Re: [rp-ml] New machines could turn homes into small factories (My 2 cents..)]

From: Adrian Bowyer (
Date: Fri Mar 25 2005 - 17:04:58 EET

Quoting Brock <>:

> I don't think the point here is whether you can design a machine that is
> capable of making some of its own structural parts, such that those
> structural parts are of sufficient strength and accuracy to make more such
> parts of itself. The original article and some of Adrian's email responses,
> if I read everything correctly, admit that all of the critical
> high-accuracy components will need to be acquired. Adrian seems to be
> suggesting only that you could have a robotic platform that incorporate's
> some RP process able to make both structural and electrically conductive or
> other functional parts. The simple answer to that should be, yes.
> The real question is, why? What benefit is there? The answer to that, for
> me, lies in robotics and artificial intelligence, where you would like to
> have robots that can repair themselves, reconfigure themselves for a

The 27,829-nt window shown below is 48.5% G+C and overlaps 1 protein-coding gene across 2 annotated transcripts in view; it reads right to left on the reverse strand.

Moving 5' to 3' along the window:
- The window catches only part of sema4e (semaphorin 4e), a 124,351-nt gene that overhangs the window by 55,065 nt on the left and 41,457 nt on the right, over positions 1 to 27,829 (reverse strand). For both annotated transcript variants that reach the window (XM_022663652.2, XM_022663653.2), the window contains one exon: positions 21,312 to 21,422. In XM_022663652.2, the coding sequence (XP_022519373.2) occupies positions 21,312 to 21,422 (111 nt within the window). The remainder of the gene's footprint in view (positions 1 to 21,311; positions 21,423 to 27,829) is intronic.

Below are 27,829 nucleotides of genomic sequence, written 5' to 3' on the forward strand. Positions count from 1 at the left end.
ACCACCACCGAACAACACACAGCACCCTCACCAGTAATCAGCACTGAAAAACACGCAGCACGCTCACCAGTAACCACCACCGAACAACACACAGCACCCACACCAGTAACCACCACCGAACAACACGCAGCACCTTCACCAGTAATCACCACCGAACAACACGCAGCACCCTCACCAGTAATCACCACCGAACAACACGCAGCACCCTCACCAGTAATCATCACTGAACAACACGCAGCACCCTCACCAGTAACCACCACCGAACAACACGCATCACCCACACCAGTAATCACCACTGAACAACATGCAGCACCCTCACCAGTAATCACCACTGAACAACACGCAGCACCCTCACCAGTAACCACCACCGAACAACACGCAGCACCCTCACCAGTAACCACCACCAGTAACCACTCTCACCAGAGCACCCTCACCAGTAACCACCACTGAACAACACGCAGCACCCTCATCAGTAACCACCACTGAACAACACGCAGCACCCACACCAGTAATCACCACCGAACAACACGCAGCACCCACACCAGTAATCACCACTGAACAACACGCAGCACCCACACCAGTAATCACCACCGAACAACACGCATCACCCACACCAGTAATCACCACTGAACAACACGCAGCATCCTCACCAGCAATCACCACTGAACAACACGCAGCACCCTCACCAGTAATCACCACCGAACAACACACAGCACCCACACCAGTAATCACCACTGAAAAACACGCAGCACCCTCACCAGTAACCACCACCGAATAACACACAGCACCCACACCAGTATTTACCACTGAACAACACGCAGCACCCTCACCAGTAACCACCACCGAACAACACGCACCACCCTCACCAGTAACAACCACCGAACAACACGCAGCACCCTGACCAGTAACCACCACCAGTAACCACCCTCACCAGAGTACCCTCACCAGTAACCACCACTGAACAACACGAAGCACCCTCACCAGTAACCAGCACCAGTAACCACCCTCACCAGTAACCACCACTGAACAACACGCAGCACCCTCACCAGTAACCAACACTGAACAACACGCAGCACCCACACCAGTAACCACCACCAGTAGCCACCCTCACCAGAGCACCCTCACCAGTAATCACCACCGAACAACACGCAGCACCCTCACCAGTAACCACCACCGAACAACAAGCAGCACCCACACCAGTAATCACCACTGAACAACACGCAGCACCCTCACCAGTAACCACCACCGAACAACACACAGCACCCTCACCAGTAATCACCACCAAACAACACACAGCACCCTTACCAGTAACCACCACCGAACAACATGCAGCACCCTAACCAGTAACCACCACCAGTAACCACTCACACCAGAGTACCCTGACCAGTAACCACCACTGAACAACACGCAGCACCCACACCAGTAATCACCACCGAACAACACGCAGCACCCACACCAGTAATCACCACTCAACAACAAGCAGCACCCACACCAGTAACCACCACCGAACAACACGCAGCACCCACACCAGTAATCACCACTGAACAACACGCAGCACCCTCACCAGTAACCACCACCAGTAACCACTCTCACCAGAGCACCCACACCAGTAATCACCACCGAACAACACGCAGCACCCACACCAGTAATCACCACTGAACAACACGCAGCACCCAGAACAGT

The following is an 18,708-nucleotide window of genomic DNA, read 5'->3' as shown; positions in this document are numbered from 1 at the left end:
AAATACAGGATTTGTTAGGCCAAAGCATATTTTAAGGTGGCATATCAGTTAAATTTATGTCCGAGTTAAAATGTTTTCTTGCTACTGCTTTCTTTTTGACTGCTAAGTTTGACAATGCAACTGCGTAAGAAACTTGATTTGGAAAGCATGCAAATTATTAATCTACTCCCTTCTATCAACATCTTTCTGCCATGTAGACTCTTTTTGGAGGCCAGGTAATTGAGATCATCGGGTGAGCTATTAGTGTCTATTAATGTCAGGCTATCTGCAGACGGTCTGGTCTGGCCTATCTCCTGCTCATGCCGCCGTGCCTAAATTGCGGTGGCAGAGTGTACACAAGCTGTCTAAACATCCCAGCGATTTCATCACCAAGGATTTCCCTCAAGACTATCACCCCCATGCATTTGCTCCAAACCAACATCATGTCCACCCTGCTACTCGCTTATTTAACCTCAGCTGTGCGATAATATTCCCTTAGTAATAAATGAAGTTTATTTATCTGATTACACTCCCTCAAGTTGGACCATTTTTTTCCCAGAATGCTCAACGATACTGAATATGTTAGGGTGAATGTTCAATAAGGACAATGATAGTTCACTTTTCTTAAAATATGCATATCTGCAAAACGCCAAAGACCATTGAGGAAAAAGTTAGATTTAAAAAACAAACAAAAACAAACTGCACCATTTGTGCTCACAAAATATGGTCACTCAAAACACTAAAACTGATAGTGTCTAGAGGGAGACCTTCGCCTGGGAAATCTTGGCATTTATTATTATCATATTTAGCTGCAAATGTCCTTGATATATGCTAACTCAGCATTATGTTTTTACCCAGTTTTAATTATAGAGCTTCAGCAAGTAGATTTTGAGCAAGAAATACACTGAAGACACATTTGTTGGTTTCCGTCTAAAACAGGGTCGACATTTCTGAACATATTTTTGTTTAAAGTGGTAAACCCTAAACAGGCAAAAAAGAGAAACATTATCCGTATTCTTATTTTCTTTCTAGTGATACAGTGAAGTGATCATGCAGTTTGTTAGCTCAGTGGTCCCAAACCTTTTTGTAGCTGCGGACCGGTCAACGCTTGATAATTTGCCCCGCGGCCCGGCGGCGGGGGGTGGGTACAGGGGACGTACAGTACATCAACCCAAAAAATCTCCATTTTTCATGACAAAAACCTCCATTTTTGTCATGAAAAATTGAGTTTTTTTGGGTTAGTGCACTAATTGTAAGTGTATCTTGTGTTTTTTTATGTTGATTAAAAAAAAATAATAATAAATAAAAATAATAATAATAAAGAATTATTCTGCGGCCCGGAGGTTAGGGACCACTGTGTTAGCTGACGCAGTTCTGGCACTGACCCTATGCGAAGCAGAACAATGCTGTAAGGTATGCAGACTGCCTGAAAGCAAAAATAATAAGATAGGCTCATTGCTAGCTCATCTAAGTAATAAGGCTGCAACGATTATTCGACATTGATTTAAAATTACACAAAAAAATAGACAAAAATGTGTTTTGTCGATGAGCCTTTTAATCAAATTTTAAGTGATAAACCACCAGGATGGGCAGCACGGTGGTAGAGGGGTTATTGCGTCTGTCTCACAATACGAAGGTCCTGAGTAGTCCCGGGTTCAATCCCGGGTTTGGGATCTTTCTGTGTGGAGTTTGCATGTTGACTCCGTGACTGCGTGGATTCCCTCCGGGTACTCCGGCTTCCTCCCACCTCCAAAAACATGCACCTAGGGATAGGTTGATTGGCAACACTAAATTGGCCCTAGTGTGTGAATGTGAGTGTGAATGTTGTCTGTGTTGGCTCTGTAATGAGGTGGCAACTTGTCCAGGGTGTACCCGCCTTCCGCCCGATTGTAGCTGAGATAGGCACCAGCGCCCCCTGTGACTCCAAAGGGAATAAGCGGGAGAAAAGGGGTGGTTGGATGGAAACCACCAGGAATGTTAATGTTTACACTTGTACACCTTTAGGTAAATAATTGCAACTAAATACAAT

> variety of tasks, and even intelligently redesign themselves for
> unpredicted tasks.

One of the many freedoms that follows from the eschewing of any sort of ghastly
"business model" and just giving something away pro bono is that it liberates
you from the tyranny of customers and, worse, investors. Though I'm doing this
project, I have no desire to exercise any control over what people do with the
results, nor would I be one whit upset if some rival beat me to it and produced
one first.

But I think that people are underestimating geek-power, the mistake that was
made when Linux started. Look where that is now: I've just bought an ordinary
cheap DVD recorder; subsequently I discovered that it has Linux inside.

You only need a small percentage of geeks in a population who want to own an RP
machine that they can re-design themselves and give to their friends (if
any...) for that machine to improve beyond all recognition, and for the device
and its descendants to become very widespread.

Yesterday I was in our local engineers' supplies shop. There were queues of
people like me buying M4 cap screws, micrometers, aluminium extrusion and the
rest. Now, Bath is a city with a population of 90,000. Scale that up to a
planet, and you have an awful lot of designers. And some of them will be
quite good...



This archive was generated by hypermail 2.1.7 : Mon Jan 02 2006 - 08:09:09 EET